Measuring in at 30" (76cm) long, 5" (12 3/4cm) wide and 3" (7 1/2 cm) deep, this two-string cigar box guitar sports a body and neck that were crafted from one hunk of wood using hand tools.
The body cavity was completely carved. A soundboard made of 3/16" (1/2 cm) thin wood from the same stock was attached with nails. A house-shaped sound hole is carved near the floating bridge. It is strung with two gauges of fishing line.
The angled headstock has two hand-carved tuning pegs which still work great. The frets are small pieces of nickel and copper (coins?) that have been hammered over the sides and positioned at an approximated do re mi scale, similar to a diatonic fretboard.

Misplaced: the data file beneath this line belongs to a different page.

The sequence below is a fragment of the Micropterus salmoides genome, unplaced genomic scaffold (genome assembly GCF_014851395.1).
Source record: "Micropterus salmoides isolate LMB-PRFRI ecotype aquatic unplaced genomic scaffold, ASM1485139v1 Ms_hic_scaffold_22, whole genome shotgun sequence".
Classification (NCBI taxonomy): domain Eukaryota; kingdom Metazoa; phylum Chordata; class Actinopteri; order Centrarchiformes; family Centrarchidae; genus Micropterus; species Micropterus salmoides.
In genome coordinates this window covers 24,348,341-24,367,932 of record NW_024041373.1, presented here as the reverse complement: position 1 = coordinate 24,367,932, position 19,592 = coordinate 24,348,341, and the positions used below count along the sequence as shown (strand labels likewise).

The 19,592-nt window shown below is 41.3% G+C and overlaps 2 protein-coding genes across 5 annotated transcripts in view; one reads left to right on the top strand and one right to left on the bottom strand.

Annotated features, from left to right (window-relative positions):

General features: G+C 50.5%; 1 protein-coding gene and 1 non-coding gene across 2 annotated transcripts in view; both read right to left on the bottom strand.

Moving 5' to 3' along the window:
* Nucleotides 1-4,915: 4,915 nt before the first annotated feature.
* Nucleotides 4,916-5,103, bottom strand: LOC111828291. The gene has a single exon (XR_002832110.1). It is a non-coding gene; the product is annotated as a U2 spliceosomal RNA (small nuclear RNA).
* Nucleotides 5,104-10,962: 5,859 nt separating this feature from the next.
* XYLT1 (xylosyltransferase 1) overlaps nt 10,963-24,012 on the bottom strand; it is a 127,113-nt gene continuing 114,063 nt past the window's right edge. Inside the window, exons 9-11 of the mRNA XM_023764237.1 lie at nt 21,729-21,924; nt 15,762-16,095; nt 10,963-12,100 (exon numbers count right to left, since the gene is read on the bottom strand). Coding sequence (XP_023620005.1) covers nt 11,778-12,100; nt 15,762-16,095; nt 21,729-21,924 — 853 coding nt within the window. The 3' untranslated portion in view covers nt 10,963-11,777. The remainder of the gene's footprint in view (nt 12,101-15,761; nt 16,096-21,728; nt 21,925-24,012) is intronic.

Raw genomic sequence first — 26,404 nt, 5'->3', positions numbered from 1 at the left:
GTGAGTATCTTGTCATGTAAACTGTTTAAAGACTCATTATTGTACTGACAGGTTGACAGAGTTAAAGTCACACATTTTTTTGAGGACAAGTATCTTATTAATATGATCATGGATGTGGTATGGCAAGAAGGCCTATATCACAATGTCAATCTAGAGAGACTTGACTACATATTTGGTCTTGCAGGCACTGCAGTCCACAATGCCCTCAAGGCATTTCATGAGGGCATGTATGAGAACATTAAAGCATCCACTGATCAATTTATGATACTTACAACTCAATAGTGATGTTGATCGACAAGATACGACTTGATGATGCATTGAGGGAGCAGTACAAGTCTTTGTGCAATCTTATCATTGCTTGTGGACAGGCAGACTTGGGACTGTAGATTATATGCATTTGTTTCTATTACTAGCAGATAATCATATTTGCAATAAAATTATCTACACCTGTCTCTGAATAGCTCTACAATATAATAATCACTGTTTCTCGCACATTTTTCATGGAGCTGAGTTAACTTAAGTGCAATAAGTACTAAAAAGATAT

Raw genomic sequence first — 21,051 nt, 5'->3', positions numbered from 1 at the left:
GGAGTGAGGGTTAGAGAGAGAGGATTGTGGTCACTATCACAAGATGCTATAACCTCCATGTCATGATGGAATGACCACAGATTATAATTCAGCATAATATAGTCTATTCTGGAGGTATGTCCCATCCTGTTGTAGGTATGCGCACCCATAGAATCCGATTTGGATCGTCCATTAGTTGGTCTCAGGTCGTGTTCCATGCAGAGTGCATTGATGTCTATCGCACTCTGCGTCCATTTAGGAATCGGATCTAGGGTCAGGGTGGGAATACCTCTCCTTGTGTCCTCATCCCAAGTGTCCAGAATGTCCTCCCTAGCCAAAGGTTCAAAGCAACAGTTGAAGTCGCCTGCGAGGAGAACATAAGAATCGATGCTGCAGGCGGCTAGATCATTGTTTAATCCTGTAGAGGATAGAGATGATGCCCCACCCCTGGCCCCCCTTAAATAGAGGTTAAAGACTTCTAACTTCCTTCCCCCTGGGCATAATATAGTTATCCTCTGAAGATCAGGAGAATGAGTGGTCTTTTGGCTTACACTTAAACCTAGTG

To get a better idea on the frets, I called up Derick Kemper, the harmonica player in my band who is also a professional blacksmith. He said, "the frets are definitely hand hammered of some kind, but the tailpiece that holds the strings is an actual horse's bridle. I know because I just got back from shoeing horses!"
Take note at the wear marks on the face of the guitar. The instrument has been played...and played hard. Whoever built this definitely made the instrument they were searching for. The neck contains sweat marks and wear.
The guitar was discovered somewhere in New England. Amazingly, it is still very much playable.
To see this guitar in person, visit the Cigar Box Guitar Museum at Speal's Tavern in New Alexandria PA.